Top poker award for chess player

by ChessBase
4/14/2010 – Many strong players are branching into poker. This is especially true of women, since their chess tournament prizes often hardly cover travel expenses and incidentals. And when in addition players discover they have a natural talent for poker they take to it as a lucrative alternative source of much-needed income. One player such, IM Almira Skripchenko, has done this with great success.

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Top poker award for Almira Skripchenko

The 2010 France Poker Awards designed to reward the best players of the year 2009. The awards ceremony was held during the European Poker Tour in the Casino Barriere de Deauville. The trophys were awarded by a jury and Internet votes. In the end chess player Almira Skripchenko won the prize as "best lady".

The "best lady" prize was won by a chess IM, Almira Skripchenko

Right after winning the award Almira finished third at the France Poker Tour, which can be considered the French Championship of Poker. Players took part in qualifications all around France and on the Internet (more than 50,000 people tried to qualify). The final was organised in Paris in January.

The players before the final round of the France Poker Tour

The main sponsor of the event was Winamax, and all of the members of their professional team participated. There were 634 players in the final at the Aviation Club de France, one of the most prestigious poker room's in the world situated at Champs Elysées. The best French poker players, professionals and amateurs, battled for the title of French Poker Champion.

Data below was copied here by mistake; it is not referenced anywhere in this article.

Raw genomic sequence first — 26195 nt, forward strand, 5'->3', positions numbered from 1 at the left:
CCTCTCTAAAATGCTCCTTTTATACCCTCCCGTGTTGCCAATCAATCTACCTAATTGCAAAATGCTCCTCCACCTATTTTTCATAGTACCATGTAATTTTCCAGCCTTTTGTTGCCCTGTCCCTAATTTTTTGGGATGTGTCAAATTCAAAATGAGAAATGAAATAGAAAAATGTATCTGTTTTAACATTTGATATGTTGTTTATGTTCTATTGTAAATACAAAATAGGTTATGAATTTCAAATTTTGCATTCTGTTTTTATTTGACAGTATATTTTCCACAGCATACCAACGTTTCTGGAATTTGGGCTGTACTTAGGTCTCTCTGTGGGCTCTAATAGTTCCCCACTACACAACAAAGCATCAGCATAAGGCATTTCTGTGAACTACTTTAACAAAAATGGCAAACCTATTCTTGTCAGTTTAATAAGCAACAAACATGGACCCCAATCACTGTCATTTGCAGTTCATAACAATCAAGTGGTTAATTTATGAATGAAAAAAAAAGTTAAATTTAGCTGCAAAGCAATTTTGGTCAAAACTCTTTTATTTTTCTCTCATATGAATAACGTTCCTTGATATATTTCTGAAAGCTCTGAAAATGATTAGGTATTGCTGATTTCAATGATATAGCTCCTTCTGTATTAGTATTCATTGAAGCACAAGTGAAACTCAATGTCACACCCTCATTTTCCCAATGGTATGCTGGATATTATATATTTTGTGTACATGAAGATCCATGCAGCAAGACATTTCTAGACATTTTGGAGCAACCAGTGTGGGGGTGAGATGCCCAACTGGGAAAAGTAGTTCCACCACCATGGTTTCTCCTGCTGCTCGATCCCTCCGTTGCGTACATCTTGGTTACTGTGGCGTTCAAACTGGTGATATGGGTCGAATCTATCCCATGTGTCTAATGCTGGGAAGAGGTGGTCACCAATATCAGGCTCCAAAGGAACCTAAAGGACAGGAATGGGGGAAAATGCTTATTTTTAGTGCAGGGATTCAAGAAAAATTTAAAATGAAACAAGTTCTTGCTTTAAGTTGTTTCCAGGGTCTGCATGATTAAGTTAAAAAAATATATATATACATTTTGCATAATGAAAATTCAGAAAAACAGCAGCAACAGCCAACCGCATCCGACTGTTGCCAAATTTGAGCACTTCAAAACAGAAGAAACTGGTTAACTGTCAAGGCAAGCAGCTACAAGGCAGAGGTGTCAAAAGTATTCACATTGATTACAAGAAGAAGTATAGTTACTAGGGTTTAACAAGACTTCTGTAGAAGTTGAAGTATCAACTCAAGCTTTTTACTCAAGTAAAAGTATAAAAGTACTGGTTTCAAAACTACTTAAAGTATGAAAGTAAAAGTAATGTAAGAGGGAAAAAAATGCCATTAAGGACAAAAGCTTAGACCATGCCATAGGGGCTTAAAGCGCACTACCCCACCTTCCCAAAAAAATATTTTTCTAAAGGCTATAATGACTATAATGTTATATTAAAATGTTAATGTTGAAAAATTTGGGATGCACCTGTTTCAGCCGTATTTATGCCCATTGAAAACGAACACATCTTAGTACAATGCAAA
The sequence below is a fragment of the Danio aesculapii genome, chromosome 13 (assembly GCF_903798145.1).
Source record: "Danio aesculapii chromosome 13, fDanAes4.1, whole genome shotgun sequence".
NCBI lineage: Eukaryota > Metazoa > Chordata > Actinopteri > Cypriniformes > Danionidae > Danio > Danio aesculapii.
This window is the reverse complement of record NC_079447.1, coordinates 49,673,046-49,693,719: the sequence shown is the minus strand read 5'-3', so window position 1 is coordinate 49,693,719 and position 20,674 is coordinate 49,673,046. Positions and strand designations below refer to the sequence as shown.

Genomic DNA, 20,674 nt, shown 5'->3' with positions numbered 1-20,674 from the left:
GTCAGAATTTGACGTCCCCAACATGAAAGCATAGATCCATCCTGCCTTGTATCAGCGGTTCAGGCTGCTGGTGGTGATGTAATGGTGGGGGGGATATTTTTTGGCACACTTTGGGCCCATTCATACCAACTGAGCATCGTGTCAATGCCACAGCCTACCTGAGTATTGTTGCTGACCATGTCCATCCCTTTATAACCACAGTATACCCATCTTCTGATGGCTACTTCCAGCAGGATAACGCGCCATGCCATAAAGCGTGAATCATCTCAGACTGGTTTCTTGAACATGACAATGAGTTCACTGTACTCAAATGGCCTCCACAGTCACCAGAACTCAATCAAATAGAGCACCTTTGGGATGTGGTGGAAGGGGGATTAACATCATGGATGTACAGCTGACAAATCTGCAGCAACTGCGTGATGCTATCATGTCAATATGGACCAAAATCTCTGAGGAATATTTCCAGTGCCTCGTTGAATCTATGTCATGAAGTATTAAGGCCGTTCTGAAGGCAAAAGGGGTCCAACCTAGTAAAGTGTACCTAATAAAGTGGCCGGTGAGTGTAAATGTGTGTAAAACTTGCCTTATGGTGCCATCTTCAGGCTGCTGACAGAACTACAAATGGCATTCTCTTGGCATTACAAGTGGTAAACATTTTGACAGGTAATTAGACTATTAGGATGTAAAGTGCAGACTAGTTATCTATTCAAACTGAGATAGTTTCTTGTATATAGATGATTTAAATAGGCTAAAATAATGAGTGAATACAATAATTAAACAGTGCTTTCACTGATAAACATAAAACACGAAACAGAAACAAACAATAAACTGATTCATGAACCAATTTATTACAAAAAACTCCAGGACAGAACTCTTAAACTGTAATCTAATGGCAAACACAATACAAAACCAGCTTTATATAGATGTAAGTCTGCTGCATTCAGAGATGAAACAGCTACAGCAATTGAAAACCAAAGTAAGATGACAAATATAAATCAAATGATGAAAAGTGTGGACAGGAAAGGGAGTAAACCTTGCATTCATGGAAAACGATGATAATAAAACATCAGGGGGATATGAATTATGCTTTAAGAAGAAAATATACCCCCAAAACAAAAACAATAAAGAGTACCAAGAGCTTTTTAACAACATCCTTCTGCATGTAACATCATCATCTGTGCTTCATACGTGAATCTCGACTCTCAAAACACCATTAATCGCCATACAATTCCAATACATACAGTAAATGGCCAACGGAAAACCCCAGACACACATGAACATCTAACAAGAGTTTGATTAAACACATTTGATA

Almira made it to the through to the final table (nine players) and finished third. The prize pool for the event was more then 600,000 Euros, with 152,580€ going to the winner, 93,200€ to the runner up and 59,100€ to her – slightly more than female players win at chess events.

Interview (in French) with Almira by Michel Abécassis, a journalist and former European Bridge
Champion who is now a professions poker player

And for those of you who might be curious about how Almira came to poker and to find out more about the similarities between chess and poker here is an interesting interview in one of the most respected card players' magazine.

Generation Next – Chessboards or Green Felt

Rebecca McAdam talks with IM Almira Skripchenko

Almira “Chessbaby” Skripchenko is a woman of many talents. She appears to do well with anything she sets her mind to, and, in recent times, has increasingly become a great threat at the poker table. She did not progress from her previous profession into poker, but instead juggles both, allowing them to complement and aid each other. Originally born in Moldova (at the time, the Soviet Union) she has lived in Paris for the past 13 years. She came to the game as a professional chess player and from the beginning has a strong presence at the felt [poker table]. She holds all the factors of a tough opponent – intelligence, determination, ambition, and capability, not to mention beauty, so Card Player just had to find out more.

Rebecca McAdam: Can you tell me a little about yourself?

Almira Skripchenko: I’m 33 and I am a professional chess player, holding the title of Woman Grandmaster. My parents were both chess teachers, so I started at the age of six, and at the age of 14 I was the champion of the Soviet Union in my age group. I then won the World Championship in my category when I was 16. I became the European Champion in 2001, and my best world ranking was number 3 in 2003. I won several major womens’ tournaments, and I was the French Champion three times — in 2004, 2005, and 2006.